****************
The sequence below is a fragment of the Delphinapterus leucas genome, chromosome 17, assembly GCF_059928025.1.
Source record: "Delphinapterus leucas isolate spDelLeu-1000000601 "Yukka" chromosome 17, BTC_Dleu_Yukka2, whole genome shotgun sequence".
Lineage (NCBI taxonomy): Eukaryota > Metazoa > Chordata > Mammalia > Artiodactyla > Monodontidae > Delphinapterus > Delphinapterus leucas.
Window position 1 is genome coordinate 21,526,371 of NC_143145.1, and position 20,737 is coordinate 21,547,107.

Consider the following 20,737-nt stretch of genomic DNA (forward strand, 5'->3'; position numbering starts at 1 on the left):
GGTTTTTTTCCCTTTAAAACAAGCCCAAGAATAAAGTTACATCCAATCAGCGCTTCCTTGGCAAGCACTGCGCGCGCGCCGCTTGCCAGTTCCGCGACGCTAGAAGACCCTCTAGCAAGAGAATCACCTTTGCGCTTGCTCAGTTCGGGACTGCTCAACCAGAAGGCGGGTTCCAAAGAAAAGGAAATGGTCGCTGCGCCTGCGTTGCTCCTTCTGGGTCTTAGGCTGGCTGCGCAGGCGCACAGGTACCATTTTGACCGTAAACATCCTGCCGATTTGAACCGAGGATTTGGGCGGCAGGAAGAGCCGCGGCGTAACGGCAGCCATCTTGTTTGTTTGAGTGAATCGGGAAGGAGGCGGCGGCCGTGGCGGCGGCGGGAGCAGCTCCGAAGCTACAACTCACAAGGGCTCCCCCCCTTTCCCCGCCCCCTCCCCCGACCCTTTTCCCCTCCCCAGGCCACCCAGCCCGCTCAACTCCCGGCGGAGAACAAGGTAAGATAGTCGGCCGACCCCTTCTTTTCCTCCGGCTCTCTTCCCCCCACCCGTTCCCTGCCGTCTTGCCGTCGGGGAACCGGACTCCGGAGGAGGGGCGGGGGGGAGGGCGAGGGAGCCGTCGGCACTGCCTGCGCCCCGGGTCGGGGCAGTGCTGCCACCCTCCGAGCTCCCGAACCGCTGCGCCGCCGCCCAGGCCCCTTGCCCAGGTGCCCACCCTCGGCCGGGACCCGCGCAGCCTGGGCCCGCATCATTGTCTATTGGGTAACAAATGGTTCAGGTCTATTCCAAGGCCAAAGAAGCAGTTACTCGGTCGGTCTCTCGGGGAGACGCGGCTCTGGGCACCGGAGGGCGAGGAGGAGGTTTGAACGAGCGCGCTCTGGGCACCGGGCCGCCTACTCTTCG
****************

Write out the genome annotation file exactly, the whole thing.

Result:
The sequence below is a fragment of the Delphinapterus leucas genome, chromosome 17, assembly GCF_059928025.1.
Source record: "Delphinapterus leucas isolate spDelLeu-1000000601 "Yukka" chromosome 17, BTC_Dleu_Yukka2, whole genome shotgun sequence".
Lineage (NCBI taxonomy): Eukaryota > Metazoa > Chordata > Mammalia > Artiodactyla > Monodontidae > Delphinapterus > Delphinapterus leucas.
Window position 1 is genome coordinate 21,526,371 of NC_143145.1, and position 20,737 is coordinate 21,547,107.

Consider the following 20,737-nt stretch of genomic DNA (forward strand, 5'->3'; position numbering starts at 1 on the left):
GGTTTTTTTCCCTTTAAAACAAGCCCAAGAATAAAGTTACATCCAATCAGCGCTTCCTTGGCAAGCACTGCGCGCGCGCCGCTTGCCAGTTCCGCGACGCTAGAAGACCCTCTAGCAAGAGAATCACCTTTGCGCTTGCTCAGTTCGGGACTGCTCAACCAGAAGGCGGGTTCCAAAGAAAAGGAAATGGTCGCTGCGCCTGCGTTGCTCCTTCTGGGTCTTAGGCTGGCTGCGCAGGCGCACAGGTACCATTTTGACCGTAAACATCCTGCCGATTTGAACCGAGGATTTGGGCGGCAGGAAGAGCCGCGGCGTAACGGCAGCCATCTTGTTTGTTTGAGTGAATCGGGAAGGAGGCGGCGGCCGTGGCGGCGGCGGGAGCAGCTCCGAAGCTACAACTCACAAGGGCTCCCCCCCTTTCCCCGCCCCCTCCCCCGACCCTTTTCCCCTCCCCAGGCCACCCAGCCCGCTCAACTCCCGGCGGAGAACAAGGTAAGATAGTCGGCCGACCCCTTCTTTTCCTCCGGCTCTCTTCCCCCCACCCGTTCCCTGCCGTCTTGCCGTCGGGGAACCGGACTCCGGAGGAGGGGCGGGGGGGAGGGCGAGGGAGCCGTCGGCACTGCCTGCGCCCCGGGTCGGGGCAGTGCTGCCACCCTCCGAGCTCCCGAACCGCTGCGCCGCCGCCCAGGCCCCTTGCCCAGGTGCCCACCCTCGGCCGGGACCCGCGCAGCCTGGGCCCGCATCATTGTCTATTGGGTAACAAATGGTTCAGGTCTATTCCAAGGCCAAAGAAGCAGTTACTCGGTCGGTCTCTCGGGGAGACGCGGCTCTGGGCACCGGAGGGCGAGGAGGAGGTTTGAACGAGCGCGCTCTGGGCACCGGGCCGCCTACTCTTCG